- Brad Nailer with Brad Nails
- Circular Saw and Jigsaw
- straight edge and tape measure
- 1/2″ or 3/4″ Lumber or Plywood to Rebuild
- Wood Filler and Wood Glue
How to Cut and Modify Vanity Drawers for Plumbing – Rebuild Steps
Please Note: These steps may not work with all types of materials and joinery or construction. These steps will work best with drawers that are completely constructed of wood and firmly glued and joined together.
First of all, don’t cut your drawers until the sink and vanity are fully plumbed and installed. I got a little impatient and cut before I had even picked a sink. Big mistake. My drawers could have been larger if I had waited.
After the sink and plumbing is installed, measure the width and depth of the plumbing, and possibly sink, for each drawer. Add 1 1/2″ around the plumbing to make sure your drawer will be well away from the plumbing. Mark the measurements on the drawers. If you flip the drawer over, be sure to flip the measurements correctly too. Connect the marks with straight lines, to act as cut lines.
If your drawers use side-mounted metal drawer slides or runners, try to keep that intact whenever possible. Most drawers work best and have the most amount of storage when cut into a U-shape. This keeps the sides intact and just cuts out a section of the back and middle. If you can work with that shape, do it. If not, you could just create a really shallow drawer, like mine. If you do need to create a shallow drawer and previously had metal drawer slides, you might consider replacing the metal slide with a wooden drawer guide to maintain the same track.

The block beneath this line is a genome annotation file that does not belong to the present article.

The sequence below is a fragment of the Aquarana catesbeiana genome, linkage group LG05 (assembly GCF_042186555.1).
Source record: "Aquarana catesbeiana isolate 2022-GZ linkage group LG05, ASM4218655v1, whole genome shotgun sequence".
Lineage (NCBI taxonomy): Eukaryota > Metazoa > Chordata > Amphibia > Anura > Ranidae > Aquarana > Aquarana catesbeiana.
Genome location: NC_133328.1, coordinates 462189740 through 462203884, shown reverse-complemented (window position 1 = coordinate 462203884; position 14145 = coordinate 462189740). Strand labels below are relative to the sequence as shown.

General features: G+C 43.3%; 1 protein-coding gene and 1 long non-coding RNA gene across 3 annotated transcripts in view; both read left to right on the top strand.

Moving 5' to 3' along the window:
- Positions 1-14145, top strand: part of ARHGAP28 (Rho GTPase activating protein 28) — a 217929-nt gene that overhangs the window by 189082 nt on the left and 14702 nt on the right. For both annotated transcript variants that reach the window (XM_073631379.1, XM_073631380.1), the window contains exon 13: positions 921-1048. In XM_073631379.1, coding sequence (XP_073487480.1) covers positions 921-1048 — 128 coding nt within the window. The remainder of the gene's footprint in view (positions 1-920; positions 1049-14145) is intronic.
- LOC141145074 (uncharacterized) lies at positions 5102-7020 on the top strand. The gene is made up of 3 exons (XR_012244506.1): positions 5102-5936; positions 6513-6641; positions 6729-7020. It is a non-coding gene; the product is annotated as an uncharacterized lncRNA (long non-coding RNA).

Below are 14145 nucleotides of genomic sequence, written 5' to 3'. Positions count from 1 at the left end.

If your drawers have a wooden drawer runner underneath or on the sides, you should be able to cut those and glue them tightly back into place. Make sure it is glued into the exact same spot to keep the drawer aligned correctly. I recommend tracing the line of the runner across the bottom or side of the drawer, or dresser frame, with a pencil before making any cuts.
If making a U-shaped cutout a Circular Saw will make the quickest and cleanest cuts on the back side of the drawer. Then you can finish up the cuts on the bottom of the drawer with a jigsaw.
If you need to cut a shallow, straight-backed drawer, the circular saw will work fine across the job. It’s possible that you could save the original back of the drawer to reattach to the shortened front, if you carefully cut the sides off of the back.
For U-shaped drawers, that just have a notch cut out of the back, build a 3-piece patch. The patch will be U-shaped to. Just follow the cutout you just made to get your measurements. Always use wood glue to create a strong support. I prefer to put my patch on top of the old bottom so that it can create the strongest hold with glue and nails.
For shallow, straight-backed drawers; I used plywood that sits on top of the original bottom and inside the original sides. I used wood glue across all 3 sides and my brad nailer to nail it in place.
Optional: Add some sort of drawer stops to prevent someone from accidentally pulling a shortened drawer out of the vanity. Something like this Hillman Drawer Stop or this Rockler Drawer Stop might work. I just grabbed some leftover Lattice Boards from my DIY Plank Ceiling to make my own stops. I connected the stops to the back of the drawer with a tightened nut and bolt. When I need to remove the drawers later, I can just turn the stop to the side so that it doesn’t catch on the inside of the dresser anymore.
So glad you stopped by to see How to Cut and Modify Vanity Drawers for Plumbing. I hope you get a chance to check out more fun DIY Repair and Upcycle Projects from this month’s Farmhouse Hens Blog Hop!!
Farmhouse Hens Blog Hop
The next time the Farmhouse Hens gather is in September. See you then!
Check out my DIY Laundry Table to see how I covered the huge gap behind our machines while adding a pretty folding space.
And be sure to check out the full Laundry Room Makeover for more inspiration.
Feeling inspired? Now you know How to Cut and Modify Vanity Drawers for Plumbing. Have fun and let me know if you have questions. Don’t forget to sign up for the Abbotts At Home email newsletter to get DIY, Remodeling, and Crafty ideas in your inbox.